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Annual Meeting Held Via Zoom with Packed Agenda

MASWM members attended the June 22 annual meeting held held by Zoom. Also listening were a dozen members who phoned in.
Almost 50 workshops were represented June 22 for the MASWM Annual Meeting. The conference was held via Zoom video conferencing after coronavirus concerns let to cancellation of the original April meeting in Branson.

The intense, two-hour meeting featured a packed agenda with topics ranging from formal election of officers to critical dialogue on workshop funding and MASWM organization.

Although the Board of Directors and some districts have been meeting regularly by Zoom, this event was the first attempt for a large group. In general, the meeting went off without a technical hitch and features such as the ability to share documents were major benefits.

An Unprecedented Time

President Rob Libera began with a review of the challenges that workshops have confronted since March. He noted the Board has video conferenced bi-monthly since that time, addressing issues such as payments by the Department of Elementary and Secondary Education that were withheld by the governor. A task force was formed to seek solutions, but ultimately a workable answer could not be found.

“We had great conversations, but unfortunately the statutes and historical practices limited us severely,” he said.

Workshop Focus

Several issues involved helping workshops. Dues were approved at the same level as last year but with a $11 lower assessment change shops will pay less for membership. The association will look to reduce costs by postponing action on the vacant executive director position and effectively merging MASWM and its legislative “sister” organization, MESA. MESA’s activities and strategy will become part of the MASWM legislative committee as the original concern over legal limits is no longer an issue.

“We need to focus on our shops and keeping our employees employed,” Libera said. “And we now know, we can continue to do those things (legislative communications) legally through MASWM.” A legislative committee will be appointed to keep those important communications active.


Several bylaw changes were also considered, including one that would allow MASWM to change its districts without changing the bylaws, which requires a vote of the membership. The move was recommended by a committee led by Mike Stroud, who noted districts may need changing because of new workshop members, mergers and other factors.

Other proposals included changing how officers are elected and allowing area directors to serve as officers, rather than the current, separate positions. A key point would add at-large, elected Board members to ensure a better representation of MASWM’s broad membership that includes large and small workshops, rural and urban areas. These and several related issues were referred to committees for additional study and legal research. These changes will not affect the current slate of officers.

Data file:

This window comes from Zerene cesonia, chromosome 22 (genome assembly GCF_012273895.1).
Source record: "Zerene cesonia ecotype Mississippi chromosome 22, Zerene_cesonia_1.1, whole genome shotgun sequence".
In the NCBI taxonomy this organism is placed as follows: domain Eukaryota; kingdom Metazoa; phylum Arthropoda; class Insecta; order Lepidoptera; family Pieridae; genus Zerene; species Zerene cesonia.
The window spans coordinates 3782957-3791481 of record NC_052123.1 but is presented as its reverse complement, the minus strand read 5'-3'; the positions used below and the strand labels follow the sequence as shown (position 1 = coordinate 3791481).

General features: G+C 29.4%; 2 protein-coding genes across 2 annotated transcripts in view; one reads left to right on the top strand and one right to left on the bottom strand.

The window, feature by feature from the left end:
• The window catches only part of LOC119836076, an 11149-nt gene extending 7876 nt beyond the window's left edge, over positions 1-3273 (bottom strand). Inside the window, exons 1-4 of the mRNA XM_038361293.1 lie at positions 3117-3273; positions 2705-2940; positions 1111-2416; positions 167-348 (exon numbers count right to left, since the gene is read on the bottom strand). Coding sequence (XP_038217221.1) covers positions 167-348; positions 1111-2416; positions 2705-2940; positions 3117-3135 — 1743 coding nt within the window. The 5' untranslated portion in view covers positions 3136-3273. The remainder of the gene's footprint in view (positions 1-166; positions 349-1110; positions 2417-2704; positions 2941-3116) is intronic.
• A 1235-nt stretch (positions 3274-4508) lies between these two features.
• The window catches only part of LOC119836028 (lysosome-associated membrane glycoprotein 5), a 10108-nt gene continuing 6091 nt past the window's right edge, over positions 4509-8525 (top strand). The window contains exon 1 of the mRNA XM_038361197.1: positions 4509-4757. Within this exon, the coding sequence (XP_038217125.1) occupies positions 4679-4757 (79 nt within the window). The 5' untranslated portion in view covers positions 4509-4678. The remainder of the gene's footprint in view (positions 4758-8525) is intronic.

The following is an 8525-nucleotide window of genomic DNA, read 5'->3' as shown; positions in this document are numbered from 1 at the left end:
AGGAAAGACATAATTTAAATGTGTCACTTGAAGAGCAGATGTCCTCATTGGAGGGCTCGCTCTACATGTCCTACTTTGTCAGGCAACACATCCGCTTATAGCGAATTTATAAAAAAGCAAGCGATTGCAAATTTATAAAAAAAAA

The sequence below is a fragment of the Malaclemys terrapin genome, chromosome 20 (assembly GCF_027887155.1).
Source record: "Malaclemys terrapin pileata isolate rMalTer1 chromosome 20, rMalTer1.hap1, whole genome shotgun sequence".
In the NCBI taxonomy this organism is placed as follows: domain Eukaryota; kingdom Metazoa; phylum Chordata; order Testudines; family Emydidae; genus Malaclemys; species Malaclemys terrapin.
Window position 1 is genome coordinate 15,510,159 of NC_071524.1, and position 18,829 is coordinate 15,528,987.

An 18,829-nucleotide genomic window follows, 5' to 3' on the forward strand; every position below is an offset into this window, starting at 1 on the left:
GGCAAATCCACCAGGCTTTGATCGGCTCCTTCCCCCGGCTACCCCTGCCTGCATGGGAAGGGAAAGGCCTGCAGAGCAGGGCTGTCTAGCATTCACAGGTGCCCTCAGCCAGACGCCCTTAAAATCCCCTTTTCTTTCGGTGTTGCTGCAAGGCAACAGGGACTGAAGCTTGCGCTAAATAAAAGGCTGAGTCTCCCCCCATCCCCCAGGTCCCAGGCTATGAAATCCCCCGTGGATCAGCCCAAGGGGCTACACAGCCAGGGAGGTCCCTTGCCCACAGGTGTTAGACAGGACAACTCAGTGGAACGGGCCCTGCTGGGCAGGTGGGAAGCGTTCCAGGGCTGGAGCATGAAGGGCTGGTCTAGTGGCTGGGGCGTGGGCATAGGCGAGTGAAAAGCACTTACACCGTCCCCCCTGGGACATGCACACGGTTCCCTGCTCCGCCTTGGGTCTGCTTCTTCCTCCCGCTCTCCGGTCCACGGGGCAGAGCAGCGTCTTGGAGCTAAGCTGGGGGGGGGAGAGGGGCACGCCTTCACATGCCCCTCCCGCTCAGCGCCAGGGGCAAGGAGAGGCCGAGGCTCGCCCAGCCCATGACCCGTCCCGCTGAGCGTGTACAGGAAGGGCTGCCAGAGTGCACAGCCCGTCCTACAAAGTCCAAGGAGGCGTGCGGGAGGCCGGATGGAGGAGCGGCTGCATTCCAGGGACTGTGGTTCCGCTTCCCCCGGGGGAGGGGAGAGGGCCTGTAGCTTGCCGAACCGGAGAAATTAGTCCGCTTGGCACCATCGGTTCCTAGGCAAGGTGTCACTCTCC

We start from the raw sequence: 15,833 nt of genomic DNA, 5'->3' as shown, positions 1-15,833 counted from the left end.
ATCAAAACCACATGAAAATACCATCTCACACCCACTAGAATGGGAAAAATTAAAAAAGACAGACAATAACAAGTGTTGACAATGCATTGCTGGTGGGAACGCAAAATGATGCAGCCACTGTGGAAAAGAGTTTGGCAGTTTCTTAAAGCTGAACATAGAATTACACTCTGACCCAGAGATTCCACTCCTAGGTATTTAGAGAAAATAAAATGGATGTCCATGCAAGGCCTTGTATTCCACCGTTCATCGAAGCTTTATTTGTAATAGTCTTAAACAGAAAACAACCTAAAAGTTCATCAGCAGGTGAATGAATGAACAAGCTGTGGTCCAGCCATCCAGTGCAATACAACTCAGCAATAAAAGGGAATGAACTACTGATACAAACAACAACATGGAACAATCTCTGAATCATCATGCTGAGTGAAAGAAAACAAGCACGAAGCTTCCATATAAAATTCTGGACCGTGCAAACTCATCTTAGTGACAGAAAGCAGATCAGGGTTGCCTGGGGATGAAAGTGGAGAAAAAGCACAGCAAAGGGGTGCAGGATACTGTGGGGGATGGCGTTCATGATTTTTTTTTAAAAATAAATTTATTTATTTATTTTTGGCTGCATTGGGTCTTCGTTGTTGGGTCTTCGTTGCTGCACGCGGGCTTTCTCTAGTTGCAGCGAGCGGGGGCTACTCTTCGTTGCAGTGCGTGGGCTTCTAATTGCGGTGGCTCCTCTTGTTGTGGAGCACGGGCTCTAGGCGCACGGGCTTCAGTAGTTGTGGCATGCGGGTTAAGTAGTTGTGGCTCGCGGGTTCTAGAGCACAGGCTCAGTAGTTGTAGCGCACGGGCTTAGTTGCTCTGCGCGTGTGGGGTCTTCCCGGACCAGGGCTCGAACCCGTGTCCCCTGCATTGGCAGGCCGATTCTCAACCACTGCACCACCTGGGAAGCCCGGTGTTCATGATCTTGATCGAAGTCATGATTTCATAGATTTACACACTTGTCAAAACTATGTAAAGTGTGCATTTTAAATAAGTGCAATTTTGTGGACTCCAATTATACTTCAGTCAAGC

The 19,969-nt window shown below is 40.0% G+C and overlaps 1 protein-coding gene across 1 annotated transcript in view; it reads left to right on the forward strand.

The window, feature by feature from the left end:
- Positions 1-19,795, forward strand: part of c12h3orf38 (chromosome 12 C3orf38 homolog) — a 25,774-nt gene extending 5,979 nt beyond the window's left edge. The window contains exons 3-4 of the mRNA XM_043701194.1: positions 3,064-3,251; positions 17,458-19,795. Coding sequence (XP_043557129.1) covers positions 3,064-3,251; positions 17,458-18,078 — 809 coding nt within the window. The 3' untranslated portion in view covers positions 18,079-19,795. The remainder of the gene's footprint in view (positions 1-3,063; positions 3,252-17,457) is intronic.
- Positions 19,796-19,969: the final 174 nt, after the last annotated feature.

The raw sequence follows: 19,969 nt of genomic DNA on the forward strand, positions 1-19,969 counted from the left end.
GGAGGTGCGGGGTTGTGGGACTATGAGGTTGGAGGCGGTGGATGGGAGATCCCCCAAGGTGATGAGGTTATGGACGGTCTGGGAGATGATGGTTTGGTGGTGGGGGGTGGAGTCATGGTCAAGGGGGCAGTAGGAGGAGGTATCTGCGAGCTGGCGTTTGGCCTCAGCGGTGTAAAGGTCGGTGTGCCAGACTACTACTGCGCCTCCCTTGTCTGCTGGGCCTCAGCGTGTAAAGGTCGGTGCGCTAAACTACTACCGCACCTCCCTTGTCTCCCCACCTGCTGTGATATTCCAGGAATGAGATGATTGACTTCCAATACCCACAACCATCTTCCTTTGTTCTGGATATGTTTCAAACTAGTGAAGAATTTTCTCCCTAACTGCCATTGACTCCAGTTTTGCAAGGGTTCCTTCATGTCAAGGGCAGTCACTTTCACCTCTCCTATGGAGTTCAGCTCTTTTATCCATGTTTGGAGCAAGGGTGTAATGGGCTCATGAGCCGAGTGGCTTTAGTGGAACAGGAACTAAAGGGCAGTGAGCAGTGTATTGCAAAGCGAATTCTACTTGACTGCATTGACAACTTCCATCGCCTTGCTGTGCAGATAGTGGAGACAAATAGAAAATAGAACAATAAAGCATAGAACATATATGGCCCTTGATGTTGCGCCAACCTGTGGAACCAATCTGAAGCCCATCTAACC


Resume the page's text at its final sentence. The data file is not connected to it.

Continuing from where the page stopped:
In related action, the slate of officers proposed by the nominating committee was approved: President - Rob Libera, Lafayette Industries (St. Louis); Vice President - Brian Hogan, Blue Valley Industries (Kansas City); Secretary - Natalie Couch, Lake Area Industries (Camdenton); Treasurer - Robert Greenwood, Casco Area Workshop (Harrisonville). The appointments are for a two-year terms expiring in April of 2022.

More Workshops, DESE Report

Two new workshop members were announced: Boone Center Industries in St. Peters and SWI Industrial Solutions in Springfield.

Dan Gier, director of the Sheltered Workshop Division of the Department of Elementary and Secondary Education, reported on the many COVID-19 related issues facing the department, workshops and the nearly 6,000 Missourians with disabilities. One issue involves required WIOA employee training involving Missouri Vocational Rehabilitation, the subject of another video conference that was held July 1. The deadline for that training is July 22.

State Funding

The governor’s withhold of DESE’s June workshop funding was a major issue that drew concern from all workshops. A major question will involve what happens in July to state funding, and for following months.

Legislative Consultant Lynne Schlosser reported that she, Gier and Libera had also worked to inform legislators of the severe challenge faced by workshops. “Our number-one ask is to have the (June) money released,” she said. “We provided them with a lot of information to understand how big the impact is.” Several participants noted that some workshops may not recover from the economic fallout and that would result in people with disabilities unable to find employment.

Schlosser said many legislators had not realized that workshop payments from DESE were for work already completed, not for future budgeting. “Many did not understand that the June withhold was for work that was already done,” she said. “I think they were surprised at that.”

Still More Issues

Other topics included rest area contracts reported by Susan Trump and a report on the Missouri Developmental Disabilities Council (MODDC) from Mike Frazier. Frazier noted MODDC had awarded technology scholarships that helped some shops close technology gaps that became critical with the coronavirus closures.

Future meetings will include the traditional October conference, but whether it will be in person or via video will be determined later depending on circumstances.

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MASWM The Missouri Association of Sheltered Workshop Managers
If you have questions, please contact:
President Rob Libera – (636) 227-5666 or
or Legislative Chair Kit Brewer – (314) 647-3300 or